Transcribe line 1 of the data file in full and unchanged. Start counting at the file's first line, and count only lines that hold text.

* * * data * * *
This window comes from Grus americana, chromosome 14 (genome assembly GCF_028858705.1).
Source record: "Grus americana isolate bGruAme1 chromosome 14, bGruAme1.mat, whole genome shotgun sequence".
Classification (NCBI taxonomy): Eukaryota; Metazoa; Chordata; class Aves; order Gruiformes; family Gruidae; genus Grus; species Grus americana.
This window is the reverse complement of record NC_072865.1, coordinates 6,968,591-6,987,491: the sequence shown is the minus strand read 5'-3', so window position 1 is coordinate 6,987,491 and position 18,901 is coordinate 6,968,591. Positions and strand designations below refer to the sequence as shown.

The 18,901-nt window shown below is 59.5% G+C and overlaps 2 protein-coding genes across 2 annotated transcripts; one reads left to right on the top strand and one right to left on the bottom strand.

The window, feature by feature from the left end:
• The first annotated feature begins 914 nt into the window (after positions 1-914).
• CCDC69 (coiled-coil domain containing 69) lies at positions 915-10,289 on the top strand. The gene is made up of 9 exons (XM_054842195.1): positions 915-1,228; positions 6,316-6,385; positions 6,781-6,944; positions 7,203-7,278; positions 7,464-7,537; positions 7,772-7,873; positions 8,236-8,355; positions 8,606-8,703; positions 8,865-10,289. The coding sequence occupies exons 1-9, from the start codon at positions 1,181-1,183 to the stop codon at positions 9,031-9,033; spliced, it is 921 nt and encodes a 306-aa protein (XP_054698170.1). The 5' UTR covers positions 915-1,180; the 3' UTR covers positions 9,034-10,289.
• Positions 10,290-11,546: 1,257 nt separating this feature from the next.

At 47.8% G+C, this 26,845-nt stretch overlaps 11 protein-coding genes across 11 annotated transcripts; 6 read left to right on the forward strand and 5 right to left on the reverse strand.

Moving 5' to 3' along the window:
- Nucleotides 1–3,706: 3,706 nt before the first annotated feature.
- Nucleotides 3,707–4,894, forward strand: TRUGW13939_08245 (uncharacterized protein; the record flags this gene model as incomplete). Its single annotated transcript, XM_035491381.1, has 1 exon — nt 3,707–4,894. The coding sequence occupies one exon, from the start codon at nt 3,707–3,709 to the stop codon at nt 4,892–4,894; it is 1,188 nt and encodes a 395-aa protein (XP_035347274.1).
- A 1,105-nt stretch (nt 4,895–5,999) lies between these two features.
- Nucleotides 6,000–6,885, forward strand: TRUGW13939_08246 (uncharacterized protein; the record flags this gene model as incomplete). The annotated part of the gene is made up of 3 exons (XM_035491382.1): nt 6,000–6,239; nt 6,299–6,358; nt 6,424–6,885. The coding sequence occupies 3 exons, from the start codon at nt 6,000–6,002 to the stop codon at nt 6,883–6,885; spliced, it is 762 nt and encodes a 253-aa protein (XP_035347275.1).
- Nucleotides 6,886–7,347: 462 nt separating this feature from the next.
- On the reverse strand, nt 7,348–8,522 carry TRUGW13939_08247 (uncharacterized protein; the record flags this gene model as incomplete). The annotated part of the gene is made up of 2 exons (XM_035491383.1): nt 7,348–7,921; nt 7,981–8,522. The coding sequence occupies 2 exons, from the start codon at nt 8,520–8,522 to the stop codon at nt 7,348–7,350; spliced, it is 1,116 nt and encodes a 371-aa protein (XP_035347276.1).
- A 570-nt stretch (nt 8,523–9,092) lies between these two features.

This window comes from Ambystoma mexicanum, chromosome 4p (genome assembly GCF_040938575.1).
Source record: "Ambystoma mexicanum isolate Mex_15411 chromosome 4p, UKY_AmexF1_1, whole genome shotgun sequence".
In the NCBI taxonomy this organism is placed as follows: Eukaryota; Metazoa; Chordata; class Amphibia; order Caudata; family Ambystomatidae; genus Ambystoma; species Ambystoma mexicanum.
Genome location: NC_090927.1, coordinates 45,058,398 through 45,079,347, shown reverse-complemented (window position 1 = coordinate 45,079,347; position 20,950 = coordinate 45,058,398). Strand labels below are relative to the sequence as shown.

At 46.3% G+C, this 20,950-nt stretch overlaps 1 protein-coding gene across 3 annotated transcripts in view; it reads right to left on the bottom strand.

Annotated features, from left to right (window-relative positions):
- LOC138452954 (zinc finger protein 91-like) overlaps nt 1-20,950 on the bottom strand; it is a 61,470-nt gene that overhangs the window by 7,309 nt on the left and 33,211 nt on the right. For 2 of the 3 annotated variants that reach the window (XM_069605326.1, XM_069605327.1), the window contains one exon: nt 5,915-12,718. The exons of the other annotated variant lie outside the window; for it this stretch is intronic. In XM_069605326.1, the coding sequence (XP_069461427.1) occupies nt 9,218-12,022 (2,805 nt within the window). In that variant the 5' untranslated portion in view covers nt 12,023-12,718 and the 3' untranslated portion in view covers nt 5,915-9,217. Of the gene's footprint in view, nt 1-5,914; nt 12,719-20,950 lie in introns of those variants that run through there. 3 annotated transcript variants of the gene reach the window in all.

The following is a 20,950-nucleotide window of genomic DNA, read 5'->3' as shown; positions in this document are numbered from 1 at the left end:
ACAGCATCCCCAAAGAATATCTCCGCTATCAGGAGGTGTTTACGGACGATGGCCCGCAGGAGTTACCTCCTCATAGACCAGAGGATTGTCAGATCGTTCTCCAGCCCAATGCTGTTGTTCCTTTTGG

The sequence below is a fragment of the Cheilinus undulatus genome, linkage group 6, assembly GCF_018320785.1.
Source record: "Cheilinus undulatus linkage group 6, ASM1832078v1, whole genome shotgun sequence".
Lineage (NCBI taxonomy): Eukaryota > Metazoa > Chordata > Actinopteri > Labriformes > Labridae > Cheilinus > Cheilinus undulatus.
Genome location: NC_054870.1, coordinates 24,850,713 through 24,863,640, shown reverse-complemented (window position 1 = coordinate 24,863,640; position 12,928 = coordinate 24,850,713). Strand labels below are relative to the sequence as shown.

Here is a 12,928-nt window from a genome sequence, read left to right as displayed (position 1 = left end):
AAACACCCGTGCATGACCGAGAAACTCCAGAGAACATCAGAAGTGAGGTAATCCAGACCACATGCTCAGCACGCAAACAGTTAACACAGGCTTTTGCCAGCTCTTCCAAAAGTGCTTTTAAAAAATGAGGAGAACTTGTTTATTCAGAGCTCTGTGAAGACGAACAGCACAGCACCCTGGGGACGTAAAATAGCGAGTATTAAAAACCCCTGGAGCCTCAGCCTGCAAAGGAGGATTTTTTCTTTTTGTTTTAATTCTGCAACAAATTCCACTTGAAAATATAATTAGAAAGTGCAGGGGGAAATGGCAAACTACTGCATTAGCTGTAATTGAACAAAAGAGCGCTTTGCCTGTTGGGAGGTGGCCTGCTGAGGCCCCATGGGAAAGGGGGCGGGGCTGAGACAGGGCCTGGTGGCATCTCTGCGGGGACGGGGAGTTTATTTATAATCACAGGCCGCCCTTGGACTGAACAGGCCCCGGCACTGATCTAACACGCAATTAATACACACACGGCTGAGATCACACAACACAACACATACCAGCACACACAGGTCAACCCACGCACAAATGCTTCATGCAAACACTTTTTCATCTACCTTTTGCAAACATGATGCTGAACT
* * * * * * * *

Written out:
This window comes from Grus americana, chromosome 14 (genome assembly GCF_028858705.1).